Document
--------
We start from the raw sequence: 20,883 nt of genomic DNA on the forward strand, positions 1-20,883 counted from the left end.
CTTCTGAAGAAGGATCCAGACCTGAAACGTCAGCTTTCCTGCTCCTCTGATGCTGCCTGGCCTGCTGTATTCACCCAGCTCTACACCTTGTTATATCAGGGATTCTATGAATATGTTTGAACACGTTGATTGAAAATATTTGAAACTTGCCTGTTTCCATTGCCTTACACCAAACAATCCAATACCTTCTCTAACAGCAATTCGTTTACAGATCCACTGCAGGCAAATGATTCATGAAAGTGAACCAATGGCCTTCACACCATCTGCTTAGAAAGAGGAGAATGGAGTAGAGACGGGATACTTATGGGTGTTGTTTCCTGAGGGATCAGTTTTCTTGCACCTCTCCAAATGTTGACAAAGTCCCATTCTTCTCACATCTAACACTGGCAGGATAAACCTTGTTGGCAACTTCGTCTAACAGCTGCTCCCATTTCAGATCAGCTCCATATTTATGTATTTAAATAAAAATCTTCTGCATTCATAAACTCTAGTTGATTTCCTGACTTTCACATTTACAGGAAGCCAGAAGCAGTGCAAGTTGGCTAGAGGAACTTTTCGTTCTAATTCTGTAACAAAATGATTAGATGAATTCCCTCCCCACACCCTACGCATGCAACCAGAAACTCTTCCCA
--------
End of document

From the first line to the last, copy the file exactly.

We start from the raw sequence: 20,883 nt of genomic DNA on the forward strand, positions 1-20,883 counted from the left end.
CTTCTGAAGAAGGATCCAGACCTGAAACGTCAGCTTTCCTGCTCCTCTGATGCTGCCTGGCCTGCTGTATTCACCCAGCTCTACACCTTGTTATATCAGGGATTCTATGAATATGTTTGAACACGTTGATTGAAAATATTTGAAACTTGCCTGTTTCCATTGCCTTACACCAAACAATCCAATACCTTCTCTAACAGCAATTCGTTTACAGATCCACTGCAGGCAAATGATTCATGAAAGTGAACCAATGGCCTTCACACCATCTGCTTAGAAAGAGGAGAATGGAGTAGAGACGGGATACTTATGGGTGTTGTTTCCTGAGGGATCAGTTTTCTTGCACCTCTCCAAATGTTGACAAAGTCCCATTCTTCTCACATCTAACACTGGCAGGATAAACCTTGTTGGCAACTTCGTCTAACAGCTGCTCCCATTTCAGATCAGCTCCATATTTATGTATTTAAATAAAAATCTTCTGCATTCATAAACTCTAGTTGATTTCCTGACTTTCACATTTACAGGAAGCCAGAAGCAGTGCAAGTTGGCTAGAGGAACTTTTCGTTCTAATTCTGTAACAAAATGATTAGATGAATTCCCTCCCCACACCCTACGCATGCAACCAGAAACTCTTCCCA